In the news this week, the latest round up
In the news this week, a new study looks at what estate agents are charging across the country, how Boris as Prime Minister will affect housing and how leaving your furniture can add value when you sell.
July 30, 2019
Study reveals cost of estate agent fees around the country – Property Wire
In the news this week, Property Wire reveals the results of recent research.
Estate agents across the UK are currently charging an average fee of 1.2% which equates to a fee of £3,846 on the average house price, according to new research.
The highest percentage fees per postcode area was in East Ayrshire in Scotland where agents in the KA15 postcode are charging 2.9% to sell a home. However, on the average house price of £89,729, this equates to £2,646.
In London, the biggest fees to sell are all located in Kensington and Chelsea and Westminster. SW7 is the highest with the average commission of 1.9% equating to a fee of £36,540 on the average house price in this postcode.
Easy house price profits vanish as the number of people “flipping” homes plunges – Mirror
In the news this week, The Mirror reports that house price profits are vanishing as the number of people buying, renovating and then selling their homes has dropped.
In 2004, at the height of the house price boom, more than 60,000 homes a year were bought, done up, then sold on for a profit in England and Wales.
Spurred on by soaring house prices and TV shows like Sarah Beeny’s Property Ladder, it seemed anyone could find a cheap “fixer-upper”, redecorate and make tens of thousands of pounds.
But times change. Last year just 18,630 were “flipped” this way, a collapse of 69% on 2004, figures from Hamptons International show.
How will Boris Johnson being prime minister affect the housing market?- The Times
Boris Johnson moved into 10 Downing Street this week having promised in his acceptance speech that his party would prioritise homeownership.
Yesterday the new housing secretary Robert Jenrick said: “Housing delivery is one of the big priorities of this administration. We are going to be straining every sinew to increase the number of homes that are being delivered and getting more young people and families onto the housing ladder. I certainly intend to do everything I can to elevate this agenda and move it forward at pace in the weeks and months ahead.”
But what does Johnson’s the Brexit pledge mean for the price of your home?
House builders ordered to protect wildlife with swift bricks and hedgehog highways – House Beautiful
The government has ordered house builders to do more to protect Britain’s cherished wildlife, such as incorporating hollow swift bricks and bat boxes in developments and using hedgehog highways to provide safe routes between different habitats.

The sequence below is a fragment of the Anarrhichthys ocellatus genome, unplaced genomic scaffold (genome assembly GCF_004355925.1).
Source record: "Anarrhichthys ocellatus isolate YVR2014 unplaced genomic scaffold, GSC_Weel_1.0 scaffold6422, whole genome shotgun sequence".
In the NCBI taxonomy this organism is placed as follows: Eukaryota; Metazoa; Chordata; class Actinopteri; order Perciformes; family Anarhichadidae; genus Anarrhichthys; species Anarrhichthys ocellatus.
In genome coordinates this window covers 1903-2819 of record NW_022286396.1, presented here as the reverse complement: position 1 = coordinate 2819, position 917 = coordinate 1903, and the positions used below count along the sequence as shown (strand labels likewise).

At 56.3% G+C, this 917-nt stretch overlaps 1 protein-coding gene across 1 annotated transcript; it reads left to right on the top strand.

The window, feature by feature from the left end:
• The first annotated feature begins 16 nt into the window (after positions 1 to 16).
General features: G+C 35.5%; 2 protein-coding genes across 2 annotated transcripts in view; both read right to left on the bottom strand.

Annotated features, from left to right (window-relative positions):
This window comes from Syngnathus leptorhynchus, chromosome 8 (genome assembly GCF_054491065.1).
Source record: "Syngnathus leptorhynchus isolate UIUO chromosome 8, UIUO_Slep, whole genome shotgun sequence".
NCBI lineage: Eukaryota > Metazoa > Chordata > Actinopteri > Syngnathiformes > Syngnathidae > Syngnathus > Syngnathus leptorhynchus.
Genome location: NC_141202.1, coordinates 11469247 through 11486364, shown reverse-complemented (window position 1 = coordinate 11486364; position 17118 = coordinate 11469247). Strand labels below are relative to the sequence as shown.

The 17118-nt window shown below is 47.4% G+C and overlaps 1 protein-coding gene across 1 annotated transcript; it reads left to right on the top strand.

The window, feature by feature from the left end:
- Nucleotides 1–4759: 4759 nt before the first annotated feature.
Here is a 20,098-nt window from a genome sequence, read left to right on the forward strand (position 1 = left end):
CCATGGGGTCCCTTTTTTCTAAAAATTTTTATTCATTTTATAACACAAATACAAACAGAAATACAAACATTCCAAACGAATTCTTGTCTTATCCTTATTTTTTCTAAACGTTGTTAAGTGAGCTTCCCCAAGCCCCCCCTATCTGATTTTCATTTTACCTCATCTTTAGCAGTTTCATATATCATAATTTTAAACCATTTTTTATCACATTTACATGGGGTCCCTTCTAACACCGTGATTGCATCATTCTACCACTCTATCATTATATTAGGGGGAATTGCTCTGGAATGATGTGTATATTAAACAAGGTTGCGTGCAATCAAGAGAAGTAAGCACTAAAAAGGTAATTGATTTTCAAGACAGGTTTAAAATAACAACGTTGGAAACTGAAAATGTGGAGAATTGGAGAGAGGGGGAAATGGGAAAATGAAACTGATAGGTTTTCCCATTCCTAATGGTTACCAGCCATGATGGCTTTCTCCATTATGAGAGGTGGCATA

Communities Secretary Rt Hon James Brokenshire MP announced expectations on how developers can protect specific species in new guidance (Sunday 21 July) which builds on the government’s planning rulebook adopted last year. It follows public interest for protecting these much-loved animals, with one petition receiving support from over half a million people.
From submitting proposals to councils to then building new homes, developers should think about the long-term impact of their developments on the local ecosystem, both during and after construction.
Leaving behind your furniture when you sell can make you £1,000 extra – Real Homes
Real Homes reveals in their news this week that new homeowners have been left with more bizarre items they weren’t expecting…
Selling a house and wondering how you could add a little extra value? Depending on the quality and age of your furnishings and fittings, you could easily add a few thousand to the value of your home by including them in the sale.
According to a recent poll of homeowners who have recently sold a house*, a property with a fully equipped kitchen will fetch an extra £1,080, while a fully furnished bedroom with a bed and wardrobe can add £1,000. Living room furnishings, such as sofas are slightly less valuable, and will increase the value of a home by up to £840.
But what if you bought a house unfurnished, only to find unexpected furniture there when moving in? Real Homes reveals some of the weirdest items that people have left behind when they have moved in to their new home.
A Lifetime ISA, or #LISA, is a type of account designed to encourage people to save for their first home or their r… https://t.co/qtTqEPYXMO
14 December 2019
When you remortgage you switch from one mortgage to another on the home you already own, either in a new deal with… https://t.co/9PUHooR5sg
14 December 2019